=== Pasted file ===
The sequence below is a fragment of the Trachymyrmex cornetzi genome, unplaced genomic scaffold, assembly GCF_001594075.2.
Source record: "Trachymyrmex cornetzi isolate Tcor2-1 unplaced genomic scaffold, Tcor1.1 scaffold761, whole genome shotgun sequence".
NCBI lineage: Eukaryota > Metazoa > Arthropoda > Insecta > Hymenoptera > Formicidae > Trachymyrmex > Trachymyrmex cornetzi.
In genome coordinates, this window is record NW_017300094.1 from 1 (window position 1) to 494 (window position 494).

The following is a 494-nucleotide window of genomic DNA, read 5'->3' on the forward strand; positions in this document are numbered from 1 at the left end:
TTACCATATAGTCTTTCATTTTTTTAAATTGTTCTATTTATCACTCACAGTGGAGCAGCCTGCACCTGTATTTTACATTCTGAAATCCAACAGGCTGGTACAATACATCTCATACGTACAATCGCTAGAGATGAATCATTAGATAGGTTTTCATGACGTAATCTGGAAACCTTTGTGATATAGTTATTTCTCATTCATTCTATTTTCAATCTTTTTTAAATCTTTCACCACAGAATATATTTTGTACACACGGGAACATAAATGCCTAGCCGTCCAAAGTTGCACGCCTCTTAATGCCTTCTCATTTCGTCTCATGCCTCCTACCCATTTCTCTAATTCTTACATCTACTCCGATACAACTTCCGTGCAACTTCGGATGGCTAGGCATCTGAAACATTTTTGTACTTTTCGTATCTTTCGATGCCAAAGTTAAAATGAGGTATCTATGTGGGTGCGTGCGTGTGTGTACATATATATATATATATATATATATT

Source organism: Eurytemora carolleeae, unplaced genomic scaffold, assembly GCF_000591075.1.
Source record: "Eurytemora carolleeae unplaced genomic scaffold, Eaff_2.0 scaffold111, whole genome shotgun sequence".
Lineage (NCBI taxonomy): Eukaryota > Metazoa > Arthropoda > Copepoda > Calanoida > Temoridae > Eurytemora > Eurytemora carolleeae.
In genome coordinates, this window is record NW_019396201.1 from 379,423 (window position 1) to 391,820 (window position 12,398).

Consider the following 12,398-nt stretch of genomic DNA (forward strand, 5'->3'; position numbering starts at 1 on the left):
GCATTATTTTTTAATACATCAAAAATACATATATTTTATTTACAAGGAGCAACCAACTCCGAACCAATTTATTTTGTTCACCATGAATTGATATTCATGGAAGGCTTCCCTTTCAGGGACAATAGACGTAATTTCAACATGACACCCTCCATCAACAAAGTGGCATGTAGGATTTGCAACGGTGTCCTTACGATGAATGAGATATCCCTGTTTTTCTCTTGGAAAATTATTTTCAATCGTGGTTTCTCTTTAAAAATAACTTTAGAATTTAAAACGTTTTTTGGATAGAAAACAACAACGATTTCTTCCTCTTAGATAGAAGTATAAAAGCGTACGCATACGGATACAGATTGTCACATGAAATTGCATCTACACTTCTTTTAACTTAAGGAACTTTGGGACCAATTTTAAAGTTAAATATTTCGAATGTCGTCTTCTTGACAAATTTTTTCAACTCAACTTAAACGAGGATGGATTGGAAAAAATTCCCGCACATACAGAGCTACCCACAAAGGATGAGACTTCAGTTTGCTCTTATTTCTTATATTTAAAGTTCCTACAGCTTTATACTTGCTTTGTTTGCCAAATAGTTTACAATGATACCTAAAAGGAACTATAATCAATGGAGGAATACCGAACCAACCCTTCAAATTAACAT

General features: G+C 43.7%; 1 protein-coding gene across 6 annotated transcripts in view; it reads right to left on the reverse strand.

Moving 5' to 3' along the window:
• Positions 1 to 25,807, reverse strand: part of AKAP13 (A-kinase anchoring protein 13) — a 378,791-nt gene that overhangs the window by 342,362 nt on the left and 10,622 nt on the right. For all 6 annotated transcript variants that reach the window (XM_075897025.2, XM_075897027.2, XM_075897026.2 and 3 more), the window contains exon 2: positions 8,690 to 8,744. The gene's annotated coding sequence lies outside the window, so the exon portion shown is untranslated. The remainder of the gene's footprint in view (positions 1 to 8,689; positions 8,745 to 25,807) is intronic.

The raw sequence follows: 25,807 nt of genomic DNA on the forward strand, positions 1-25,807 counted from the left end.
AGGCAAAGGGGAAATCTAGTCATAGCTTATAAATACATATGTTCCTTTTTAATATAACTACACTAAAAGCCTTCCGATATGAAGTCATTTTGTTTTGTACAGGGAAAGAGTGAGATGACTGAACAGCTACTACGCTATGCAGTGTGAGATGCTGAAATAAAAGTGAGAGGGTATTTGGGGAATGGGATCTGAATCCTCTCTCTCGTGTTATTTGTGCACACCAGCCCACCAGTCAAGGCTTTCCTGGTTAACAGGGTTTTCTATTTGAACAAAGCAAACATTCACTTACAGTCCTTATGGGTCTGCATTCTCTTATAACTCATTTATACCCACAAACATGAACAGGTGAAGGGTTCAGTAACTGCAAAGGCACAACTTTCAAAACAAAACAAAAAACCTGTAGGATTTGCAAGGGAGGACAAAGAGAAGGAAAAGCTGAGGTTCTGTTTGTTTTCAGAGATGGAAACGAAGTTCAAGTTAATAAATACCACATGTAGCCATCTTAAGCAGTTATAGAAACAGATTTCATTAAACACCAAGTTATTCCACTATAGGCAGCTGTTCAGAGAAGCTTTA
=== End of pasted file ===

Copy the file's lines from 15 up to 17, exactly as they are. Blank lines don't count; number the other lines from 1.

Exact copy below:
• Positions 1 to 25,807, reverse strand: part of AKAP13 (A-kinase anchoring protein 13) — a 378,791-nt gene that overhangs the window by 342,362 nt on the left and 10,622 nt on the right. For all 6 annotated transcript variants that reach the window (XM_075897025.2, XM_075897027.2, XM_075897026.2 and 3 more), the window contains exon 2: positions 8,690 to 8,744. The gene's annotated coding sequence lies outside the window, so the exon portion shown is untranslated. The remainder of the gene's footprint in view (positions 1 to 8,689; positions 8,745 to 25,807) is intronic.

The raw sequence follows: 25,807 nt of genomic DNA on the forward strand, positions 1-25,807 counted from the left end.
AGGCAAAGGGGAAATCTAGTCATAGCTTATAAATACATATGTTCCTTTTTAATATAACTACACTAAAAGCCTTCCGATATGAAGTCATTTTGTTTTGTACAGGGAAAGAGTGAGATGACTGAACAGCTACTACGCTATGCAGTGTGAGATGCTGAAATAAAAGTGAGAGGGTATTTGGGGAATGGGATCTGAATCCTCTCTCTCGTGTTATTTGTGCACACCAGCCCACCAGTCAAGGCTTTCCTGGTTAACAGGGTTTTCTATTTGAACAAAGCAAACATTCACTTACAGTCCTTATGGGTCTGCATTCTCTTATAACTCATTTATACCCACAAACATGAACAGGTGAAGGGTTCAGTAACTGCAAAGGCACAACTTTCAAAACAAAACAAAAAACCTGTAGGATTTGCAAGGGAGGACAAAGAGAAGGAAAAGCTGAGGTTCTGTTTGTTTTCAGAGATGGAAACGAAGTTCAAGTTAATAAATACCACATGTAGCCATCTTAAGCAGTTATAGAAACAGATTTCATTAAACACCAAGTTATTCCACTATAGGCAGCTGTTCAGAGAAGCTTTA